Northrop Grumman has selected the Multi-Function Active Sensor (MFAS) radar from the corporation’s Electronic Systems division to equip its entry in the BAMS competition. The Broad Area Maritime Surveillance program is being run by the U.S. Navy for an unmanned maritime patrol aircraft capable of medium-altitude, long-endurance patrols.
F-16 Fighting Falcon
Boeing’s guided bomb business is moving forward with the conclusion of a successful test program, a new contract and a growing SDB II program. The test program concerned the Integrated GPS Antijam System (IGAS) for the Joint Direct Attack Munition (JDAM).
According to Lockheed Martin, only fighter aircraft belonging to the fifth generation “can survive and defeat the threats of tomorrow.” There are only two such aircraft, says the U.S. defense group–the F-22 Raptor and the new F-35 Joint Strike Fighter, now christened the Lightning II. And Lockheed Martin builds them both.
When a Mooney strayed to within eight miles of the White House in October, a flight of F-16s reportedly intercepted it and safely escorted the disoriented pilot out of harm’s way.
EADS has initiated talks with Korea Aerospace Industries (KAI) with a view to offering the T-50 for the Eurotrainer requirement. A team from EADS visited KAI last month to discuss the modifications that would be necessary to “Europeanize” the advanced trainer that is already in production for the RoKAF, and a return visit by a Korean delegation is planned.
Elbit Systems subsidiary Cyclone Aviation has completed its acquisition of the Aircraft Systems division of Israel Military Industries. An aircraft engineering, maintenance and upgrade specialist, Cyclone bought the IMI subsidiary to broaden its product-line offering, which now includes external fuel tanks and pylons for the F-15 and F-16 fighter jets and a vertical ejection bomb rack for the F-16.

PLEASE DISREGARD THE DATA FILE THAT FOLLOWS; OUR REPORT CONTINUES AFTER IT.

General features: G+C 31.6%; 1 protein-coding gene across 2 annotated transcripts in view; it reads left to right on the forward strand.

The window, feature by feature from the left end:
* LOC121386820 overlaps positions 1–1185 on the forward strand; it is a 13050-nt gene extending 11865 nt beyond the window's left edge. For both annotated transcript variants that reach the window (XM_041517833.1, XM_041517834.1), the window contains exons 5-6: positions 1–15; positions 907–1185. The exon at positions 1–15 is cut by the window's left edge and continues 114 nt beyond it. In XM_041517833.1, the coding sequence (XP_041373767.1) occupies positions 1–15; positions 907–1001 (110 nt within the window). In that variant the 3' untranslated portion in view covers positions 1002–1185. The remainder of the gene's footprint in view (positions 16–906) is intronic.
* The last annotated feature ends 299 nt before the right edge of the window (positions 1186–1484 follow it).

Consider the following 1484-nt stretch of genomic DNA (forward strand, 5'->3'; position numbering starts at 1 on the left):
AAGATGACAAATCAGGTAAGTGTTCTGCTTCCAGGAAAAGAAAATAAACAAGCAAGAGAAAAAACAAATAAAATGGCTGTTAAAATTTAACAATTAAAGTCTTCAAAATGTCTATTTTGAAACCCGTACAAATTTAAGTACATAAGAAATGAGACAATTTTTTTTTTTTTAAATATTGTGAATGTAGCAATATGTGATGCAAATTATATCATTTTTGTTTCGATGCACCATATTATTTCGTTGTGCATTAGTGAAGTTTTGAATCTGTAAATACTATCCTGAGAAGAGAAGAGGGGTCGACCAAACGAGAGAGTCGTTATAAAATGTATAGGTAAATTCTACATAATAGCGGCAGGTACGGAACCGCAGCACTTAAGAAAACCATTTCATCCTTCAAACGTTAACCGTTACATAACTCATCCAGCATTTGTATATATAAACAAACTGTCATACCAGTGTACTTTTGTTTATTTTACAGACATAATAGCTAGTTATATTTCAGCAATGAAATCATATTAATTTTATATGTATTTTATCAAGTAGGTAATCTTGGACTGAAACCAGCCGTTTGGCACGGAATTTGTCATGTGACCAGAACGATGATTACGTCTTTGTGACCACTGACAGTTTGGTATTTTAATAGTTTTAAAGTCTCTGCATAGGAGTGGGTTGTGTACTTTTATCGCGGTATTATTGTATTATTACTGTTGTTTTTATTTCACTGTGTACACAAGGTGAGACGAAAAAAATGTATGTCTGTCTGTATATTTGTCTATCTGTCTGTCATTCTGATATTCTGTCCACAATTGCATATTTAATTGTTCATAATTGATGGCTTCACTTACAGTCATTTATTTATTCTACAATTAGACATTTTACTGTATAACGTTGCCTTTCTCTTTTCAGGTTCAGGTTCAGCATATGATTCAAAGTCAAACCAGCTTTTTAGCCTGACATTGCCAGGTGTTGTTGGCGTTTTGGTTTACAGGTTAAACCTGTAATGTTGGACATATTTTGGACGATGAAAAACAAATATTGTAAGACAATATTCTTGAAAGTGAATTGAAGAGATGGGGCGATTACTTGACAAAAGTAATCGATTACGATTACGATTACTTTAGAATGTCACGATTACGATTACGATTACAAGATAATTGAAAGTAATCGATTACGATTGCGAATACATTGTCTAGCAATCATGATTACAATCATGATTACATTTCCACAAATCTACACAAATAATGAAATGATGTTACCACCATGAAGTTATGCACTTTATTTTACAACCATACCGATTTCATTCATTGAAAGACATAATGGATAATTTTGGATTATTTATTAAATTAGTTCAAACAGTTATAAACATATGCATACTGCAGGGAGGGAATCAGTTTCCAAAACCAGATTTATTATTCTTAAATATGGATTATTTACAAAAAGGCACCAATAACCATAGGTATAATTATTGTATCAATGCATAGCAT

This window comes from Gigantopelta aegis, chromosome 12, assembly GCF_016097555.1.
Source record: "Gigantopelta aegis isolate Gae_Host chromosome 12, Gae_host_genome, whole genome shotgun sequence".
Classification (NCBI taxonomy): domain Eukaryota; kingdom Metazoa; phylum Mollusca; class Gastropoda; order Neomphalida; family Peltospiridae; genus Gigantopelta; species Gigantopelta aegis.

Norway has added another €12.5 million in funding to its €23.2 million Eurofighter industrial agreement, which provides local defense companies with access and high-technology work connected with the four-nation fighter jet. The Eurofighter consortium is wooing the Norwegian air force for an order, as an F-16 replacement. Beneficiaries of the agreement include radar house Ericsson and software company EPM Technology.
During a presentation at Le Bourget on Tuesday, Lockheed Martin officials and a panel of both present and former customers extolled the virtues of the lightweight fighter that is still operating 32 years after it was originally designed.
The new combat aircraft requirement in India is a hot topic in the chalets here this week, thanks to its size and–for Boeing and Lockheed Martin–the prospect that this country could become a customer for U.S. warplanes for the very first time. Meanwhile, Lockheed seems likely to clinch the sale of 24 new F-16C/D Block 52 fighters to India’s prospective adversary, Pakistan, later this year.
The Korea Aerospace Industries/Lockheed Martin T-50 Golden Eagle could capture a large proportion of future world orders for advanced jet trainers. This transpacific joint venture made its aerial debut at the Seoul Air Show last month, and is now taking to the international stage here at Dubai 2005 this week. It is the first new, supersonic purpose-built jet trainer to fly in 40 years. The Koreans are very proud of it.